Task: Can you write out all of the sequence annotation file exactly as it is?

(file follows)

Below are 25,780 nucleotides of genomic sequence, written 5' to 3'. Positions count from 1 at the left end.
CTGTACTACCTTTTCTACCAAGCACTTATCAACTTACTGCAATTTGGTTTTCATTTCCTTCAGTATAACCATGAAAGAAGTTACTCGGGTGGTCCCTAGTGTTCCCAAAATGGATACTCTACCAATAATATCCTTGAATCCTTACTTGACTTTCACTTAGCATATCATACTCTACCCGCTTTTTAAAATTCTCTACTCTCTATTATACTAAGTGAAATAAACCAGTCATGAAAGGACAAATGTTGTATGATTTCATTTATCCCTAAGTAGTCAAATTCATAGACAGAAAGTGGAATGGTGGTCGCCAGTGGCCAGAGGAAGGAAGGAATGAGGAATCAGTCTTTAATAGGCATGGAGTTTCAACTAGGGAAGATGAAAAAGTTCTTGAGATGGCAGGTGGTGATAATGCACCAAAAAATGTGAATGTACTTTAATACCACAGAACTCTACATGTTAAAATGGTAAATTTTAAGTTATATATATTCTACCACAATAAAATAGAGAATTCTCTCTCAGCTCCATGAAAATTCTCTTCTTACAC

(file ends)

Below are 25,780 nucleotides of genomic sequence, written 5' to 3'. Positions count from 1 at the left end.
CTGTACTACCTTTTCTACCAAGCACTTATCAACTTACTGCAATTTGGTTTTCATTTCCTTCAGTATAACCATGAAAGAAGTTACTCGGGTGGTCCCTAGTGTTCCCAAAATGGATACTCTACCAATAATATCCTTGAATCCTTACTTGACTTTCACTTAGCATATCATACTCTACCCGCTTTTTAAAATTCTCTACTCTCTATTATACTAAGTGAAATAAACCAGTCATGAAAGGACAAATGTTGTATGATTTCATTTATCCCTAAGTAGTCAAATTCATAGACAGAAAGTGGAATGGTGGTCGCCAGTGGCCAGAGGAAGGAAGGAATGAGGAATCAGTCTTTAATAGGCATGGAGTTTCAACTAGGGAAGATGAAAAAGTTCTTGAGATGGCAGGTGGTGATAATGCACCAAAAAATGTGAATGTACTTTAATACCACAGAACTCTACATGTTAAAATGGTAAATTTTAAGTTATATATATTCTACCACAATAAAATAGAGAATTCTCTCTCAGCTCCATGAAAATTCTCTTCTTACAC